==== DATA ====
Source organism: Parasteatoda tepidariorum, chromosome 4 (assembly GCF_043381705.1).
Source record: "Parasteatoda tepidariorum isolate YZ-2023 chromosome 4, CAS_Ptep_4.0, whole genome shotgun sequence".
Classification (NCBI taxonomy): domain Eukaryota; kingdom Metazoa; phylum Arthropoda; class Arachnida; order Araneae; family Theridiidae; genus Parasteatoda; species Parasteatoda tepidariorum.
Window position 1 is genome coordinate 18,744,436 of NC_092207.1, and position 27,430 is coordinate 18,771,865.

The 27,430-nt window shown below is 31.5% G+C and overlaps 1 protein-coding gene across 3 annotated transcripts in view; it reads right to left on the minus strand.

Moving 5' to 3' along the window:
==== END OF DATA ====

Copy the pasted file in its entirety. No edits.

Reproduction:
Source organism: Parasteatoda tepidariorum, chromosome 4 (assembly GCF_043381705.1).
Source record: "Parasteatoda tepidariorum isolate YZ-2023 chromosome 4, CAS_Ptep_4.0, whole genome shotgun sequence".
Classification (NCBI taxonomy): domain Eukaryota; kingdom Metazoa; phylum Arthropoda; class Arachnida; order Araneae; family Theridiidae; genus Parasteatoda; species Parasteatoda tepidariorum.
Window position 1 is genome coordinate 18,744,436 of NC_092207.1, and position 27,430 is coordinate 18,771,865.

The 27,430-nt window shown below is 31.5% G+C and overlaps 1 protein-coding gene across 3 annotated transcripts in view; it reads right to left on the minus strand.

Moving 5' to 3' along the window: